You’ve heard the stereotype: millennials—a population group that includes today’s college students—are “entitled.”
With air-conditioning, spacious closets and a private bath for each two-room suite, curry and Frazer were considered luxurious when they first opened in 1969 and 1970, respectively.
Kathy Hansen Fox ’85 was ecstatic when she got the news: Her daughter Reilly had been assigned a room in Curry Hall for her freshman year at Longwood.
When members of the Class of 2022 arrive on campus next fall, they will be the first to fully experience Longwood’s unique new core curriculum, with its distinctive focus on democratic citizenship.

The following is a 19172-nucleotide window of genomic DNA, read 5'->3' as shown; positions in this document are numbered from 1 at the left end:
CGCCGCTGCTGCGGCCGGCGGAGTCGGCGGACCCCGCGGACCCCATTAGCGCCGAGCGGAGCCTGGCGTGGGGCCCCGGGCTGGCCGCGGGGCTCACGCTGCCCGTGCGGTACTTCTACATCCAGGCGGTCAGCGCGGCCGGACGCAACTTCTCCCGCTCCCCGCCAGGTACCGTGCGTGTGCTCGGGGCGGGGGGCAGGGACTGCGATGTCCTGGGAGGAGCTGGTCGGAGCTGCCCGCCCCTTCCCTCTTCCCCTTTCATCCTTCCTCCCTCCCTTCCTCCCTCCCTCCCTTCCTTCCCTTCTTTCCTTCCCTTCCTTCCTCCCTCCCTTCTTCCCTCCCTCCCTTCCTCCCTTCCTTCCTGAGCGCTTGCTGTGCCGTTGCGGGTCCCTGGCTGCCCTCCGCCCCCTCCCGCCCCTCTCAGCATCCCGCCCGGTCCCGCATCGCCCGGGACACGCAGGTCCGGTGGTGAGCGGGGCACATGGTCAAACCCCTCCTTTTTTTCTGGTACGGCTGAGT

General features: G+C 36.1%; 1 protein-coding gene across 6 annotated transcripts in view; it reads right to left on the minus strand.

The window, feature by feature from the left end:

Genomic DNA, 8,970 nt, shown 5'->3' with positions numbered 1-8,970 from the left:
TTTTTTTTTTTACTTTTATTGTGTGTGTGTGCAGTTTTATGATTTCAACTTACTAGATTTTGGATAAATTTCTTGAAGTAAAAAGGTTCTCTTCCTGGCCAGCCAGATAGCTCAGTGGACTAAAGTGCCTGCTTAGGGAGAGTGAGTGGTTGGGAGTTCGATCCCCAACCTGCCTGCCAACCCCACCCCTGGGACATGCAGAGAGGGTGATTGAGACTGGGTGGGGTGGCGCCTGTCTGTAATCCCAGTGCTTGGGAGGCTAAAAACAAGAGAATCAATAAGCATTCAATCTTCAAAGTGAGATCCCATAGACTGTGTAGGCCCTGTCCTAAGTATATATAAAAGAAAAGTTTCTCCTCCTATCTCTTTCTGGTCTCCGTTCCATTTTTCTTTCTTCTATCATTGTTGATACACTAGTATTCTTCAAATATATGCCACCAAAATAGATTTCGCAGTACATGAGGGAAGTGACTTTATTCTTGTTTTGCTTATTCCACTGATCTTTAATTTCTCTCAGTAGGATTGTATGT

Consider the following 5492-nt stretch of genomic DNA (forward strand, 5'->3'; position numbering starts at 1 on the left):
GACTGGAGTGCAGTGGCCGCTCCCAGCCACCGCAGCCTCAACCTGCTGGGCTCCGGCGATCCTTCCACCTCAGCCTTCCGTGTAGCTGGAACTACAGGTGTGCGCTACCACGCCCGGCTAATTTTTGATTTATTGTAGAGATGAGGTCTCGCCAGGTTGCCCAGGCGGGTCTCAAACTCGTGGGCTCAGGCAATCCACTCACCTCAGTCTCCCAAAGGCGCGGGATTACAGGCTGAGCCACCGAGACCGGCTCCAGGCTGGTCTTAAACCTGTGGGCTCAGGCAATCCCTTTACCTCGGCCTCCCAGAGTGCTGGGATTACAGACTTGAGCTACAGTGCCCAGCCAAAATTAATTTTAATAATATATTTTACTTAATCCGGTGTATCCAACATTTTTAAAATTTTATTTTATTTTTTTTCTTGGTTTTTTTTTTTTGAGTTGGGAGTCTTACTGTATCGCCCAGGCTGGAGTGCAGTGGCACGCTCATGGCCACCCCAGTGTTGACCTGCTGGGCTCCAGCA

It’s a frigid late afternoon in January, and Longwood’s campus sits peaceful and quiet, covered in six inches of snow that has canceled the first day of classes.
The seven men and women honored this year with awards from the Longwood Alumni Association come from all walks of life.
As a center of pedagogical excellence— and host to a burgeoning children’s book festival— Longwood is leading the ﬁght to keep kids reading
Longwood community works on many fronts to make the system better for one of society’s most vulnerable populations.
Meet the unwavering champion of Longwood’s ginkgo, windmill palms, magnolias, catalpas, maples, firs, fig, locusts, crape myrtles, cypresses, pecans, pines, cedars, oaks...
Mary Farley Ames Lee ’38, who later bequeathed her 626-acre farm on the Potomac River to Longwood, asked me to find out.